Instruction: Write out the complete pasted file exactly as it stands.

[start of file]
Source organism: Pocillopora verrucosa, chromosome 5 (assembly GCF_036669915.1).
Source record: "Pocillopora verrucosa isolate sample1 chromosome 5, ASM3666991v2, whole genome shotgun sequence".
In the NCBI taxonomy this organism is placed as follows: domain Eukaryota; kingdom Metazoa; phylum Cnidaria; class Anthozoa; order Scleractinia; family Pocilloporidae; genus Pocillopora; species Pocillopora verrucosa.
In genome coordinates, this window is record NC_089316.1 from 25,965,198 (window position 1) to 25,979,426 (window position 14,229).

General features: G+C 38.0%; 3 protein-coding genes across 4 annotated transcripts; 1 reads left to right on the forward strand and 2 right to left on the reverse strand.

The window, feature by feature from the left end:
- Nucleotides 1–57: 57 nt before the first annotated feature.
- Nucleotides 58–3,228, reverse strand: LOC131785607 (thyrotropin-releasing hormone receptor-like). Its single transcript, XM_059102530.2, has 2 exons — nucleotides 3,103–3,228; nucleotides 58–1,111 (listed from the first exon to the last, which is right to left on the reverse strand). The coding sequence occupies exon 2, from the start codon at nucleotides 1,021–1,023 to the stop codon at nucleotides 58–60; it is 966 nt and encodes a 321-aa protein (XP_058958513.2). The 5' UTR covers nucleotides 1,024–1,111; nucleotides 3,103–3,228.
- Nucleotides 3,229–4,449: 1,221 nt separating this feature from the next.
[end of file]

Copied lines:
Source organism: Pocillopora verrucosa, chromosome 5 (assembly GCF_036669915.1).
Source record: "Pocillopora verrucosa isolate sample1 chromosome 5, ASM3666991v2, whole genome shotgun sequence".
In the NCBI taxonomy this organism is placed as follows: domain Eukaryota; kingdom Metazoa; phylum Cnidaria; class Anthozoa; order Scleractinia; family Pocilloporidae; genus Pocillopora; species Pocillopora verrucosa.
In genome coordinates, this window is record NC_089316.1 from 25,965,198 (window position 1) to 25,979,426 (window position 14,229).

General features: G+C 38.0%; 3 protein-coding genes across 4 annotated transcripts; 1 reads left to right on the forward strand and 2 right to left on the reverse strand.

The window, feature by feature from the left end:
- Nucleotides 1–57: 57 nt before the first annotated feature.
- Nucleotides 58–3,228, reverse strand: LOC131785607 (thyrotropin-releasing hormone receptor-like). Its single transcript, XM_059102530.2, has 2 exons — nucleotides 3,103–3,228; nucleotides 58–1,111 (listed from the first exon to the last, which is right to left on the reverse strand). The coding sequence occupies exon 2, from the start codon at nucleotides 1,021–1,023 to the stop codon at nucleotides 58–60; it is 966 nt and encodes a 321-aa protein (XP_058958513.2). The 5' UTR covers nucleotides 1,024–1,111; nucleotides 3,103–3,228.
- Nucleotides 3,229–4,449: 1,221 nt separating this feature from the next.